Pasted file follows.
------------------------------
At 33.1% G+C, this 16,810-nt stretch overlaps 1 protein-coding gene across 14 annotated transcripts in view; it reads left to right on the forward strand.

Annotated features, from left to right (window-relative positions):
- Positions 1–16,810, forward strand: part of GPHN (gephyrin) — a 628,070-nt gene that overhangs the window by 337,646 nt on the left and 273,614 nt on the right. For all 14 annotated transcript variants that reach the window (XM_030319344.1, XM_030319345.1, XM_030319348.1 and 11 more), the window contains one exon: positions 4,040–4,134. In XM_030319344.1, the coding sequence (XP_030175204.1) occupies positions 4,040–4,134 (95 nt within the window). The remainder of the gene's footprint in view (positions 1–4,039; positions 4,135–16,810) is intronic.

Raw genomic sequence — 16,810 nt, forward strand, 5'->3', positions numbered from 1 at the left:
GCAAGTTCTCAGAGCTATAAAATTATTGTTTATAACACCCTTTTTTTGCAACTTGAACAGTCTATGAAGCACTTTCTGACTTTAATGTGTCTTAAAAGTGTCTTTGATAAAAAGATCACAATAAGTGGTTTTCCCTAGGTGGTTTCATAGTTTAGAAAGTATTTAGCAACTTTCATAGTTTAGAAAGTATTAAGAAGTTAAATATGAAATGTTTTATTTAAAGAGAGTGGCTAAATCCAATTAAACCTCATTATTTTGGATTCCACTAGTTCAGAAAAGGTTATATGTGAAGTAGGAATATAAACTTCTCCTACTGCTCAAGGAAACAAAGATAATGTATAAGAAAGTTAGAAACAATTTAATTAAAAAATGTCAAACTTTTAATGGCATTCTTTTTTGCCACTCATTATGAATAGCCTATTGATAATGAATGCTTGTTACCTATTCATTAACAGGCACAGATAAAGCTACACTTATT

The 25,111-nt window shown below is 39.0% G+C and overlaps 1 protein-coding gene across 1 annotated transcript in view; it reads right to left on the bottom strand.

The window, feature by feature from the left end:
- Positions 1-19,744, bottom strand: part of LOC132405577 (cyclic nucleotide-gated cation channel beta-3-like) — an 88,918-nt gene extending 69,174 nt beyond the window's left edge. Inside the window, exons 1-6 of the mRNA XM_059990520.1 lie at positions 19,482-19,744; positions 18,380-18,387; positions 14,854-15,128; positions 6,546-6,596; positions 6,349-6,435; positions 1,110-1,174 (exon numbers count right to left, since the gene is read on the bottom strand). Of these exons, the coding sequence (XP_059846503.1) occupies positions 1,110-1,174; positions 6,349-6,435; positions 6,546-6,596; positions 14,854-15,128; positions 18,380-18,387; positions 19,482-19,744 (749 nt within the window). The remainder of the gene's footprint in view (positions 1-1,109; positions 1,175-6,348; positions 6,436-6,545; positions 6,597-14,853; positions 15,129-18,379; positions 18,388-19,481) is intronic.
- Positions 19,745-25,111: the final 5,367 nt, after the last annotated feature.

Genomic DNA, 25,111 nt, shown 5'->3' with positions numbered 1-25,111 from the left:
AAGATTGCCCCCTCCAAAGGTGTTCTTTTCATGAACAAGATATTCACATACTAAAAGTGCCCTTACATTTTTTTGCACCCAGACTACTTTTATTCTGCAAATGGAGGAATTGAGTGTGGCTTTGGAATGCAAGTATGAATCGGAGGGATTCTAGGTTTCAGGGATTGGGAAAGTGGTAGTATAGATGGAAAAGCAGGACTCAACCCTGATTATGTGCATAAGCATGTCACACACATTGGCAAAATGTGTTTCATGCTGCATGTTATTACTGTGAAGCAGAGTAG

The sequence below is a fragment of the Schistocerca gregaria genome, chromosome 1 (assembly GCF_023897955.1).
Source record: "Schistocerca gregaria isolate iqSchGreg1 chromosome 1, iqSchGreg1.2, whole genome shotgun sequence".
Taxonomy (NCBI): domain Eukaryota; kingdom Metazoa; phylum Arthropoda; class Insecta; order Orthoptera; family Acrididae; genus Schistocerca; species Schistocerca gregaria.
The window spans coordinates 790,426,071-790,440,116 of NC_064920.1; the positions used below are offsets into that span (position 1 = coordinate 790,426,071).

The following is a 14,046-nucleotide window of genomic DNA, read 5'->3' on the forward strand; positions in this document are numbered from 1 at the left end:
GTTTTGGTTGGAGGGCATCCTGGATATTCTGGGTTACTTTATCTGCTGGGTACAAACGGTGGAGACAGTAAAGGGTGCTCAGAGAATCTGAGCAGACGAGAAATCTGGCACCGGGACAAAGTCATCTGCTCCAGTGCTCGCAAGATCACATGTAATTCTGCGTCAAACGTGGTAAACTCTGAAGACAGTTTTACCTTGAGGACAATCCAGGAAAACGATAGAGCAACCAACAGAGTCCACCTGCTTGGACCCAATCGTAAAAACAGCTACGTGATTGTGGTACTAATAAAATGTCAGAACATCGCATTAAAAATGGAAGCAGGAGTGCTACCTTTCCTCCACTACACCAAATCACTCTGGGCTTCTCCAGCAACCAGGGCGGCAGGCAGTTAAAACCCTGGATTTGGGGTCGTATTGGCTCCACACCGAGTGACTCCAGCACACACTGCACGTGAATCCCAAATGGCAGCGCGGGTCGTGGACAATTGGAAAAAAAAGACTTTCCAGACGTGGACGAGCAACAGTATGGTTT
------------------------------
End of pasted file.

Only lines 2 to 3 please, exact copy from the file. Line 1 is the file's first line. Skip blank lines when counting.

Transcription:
Annotated features, from left to right (window-relative positions):
- Positions 1–16,810, forward strand: part of GPHN (gephyrin) — a 628,070-nt gene that overhangs the window by 337,646 nt on the left and 273,614 nt on the right. For all 14 annotated transcript variants that reach the window (XM_030319344.1, XM_030319345.1, XM_030319348.1 and 11 more), the window contains one exon: positions 4,040–4,134. In XM_030319344.1, the coding sequence (XP_030175204.1) occupies positions 4,040–4,134 (95 nt within the window). The remainder of the gene's footprint in view (positions 1–4,039; positions 4,135–16,810) is intronic.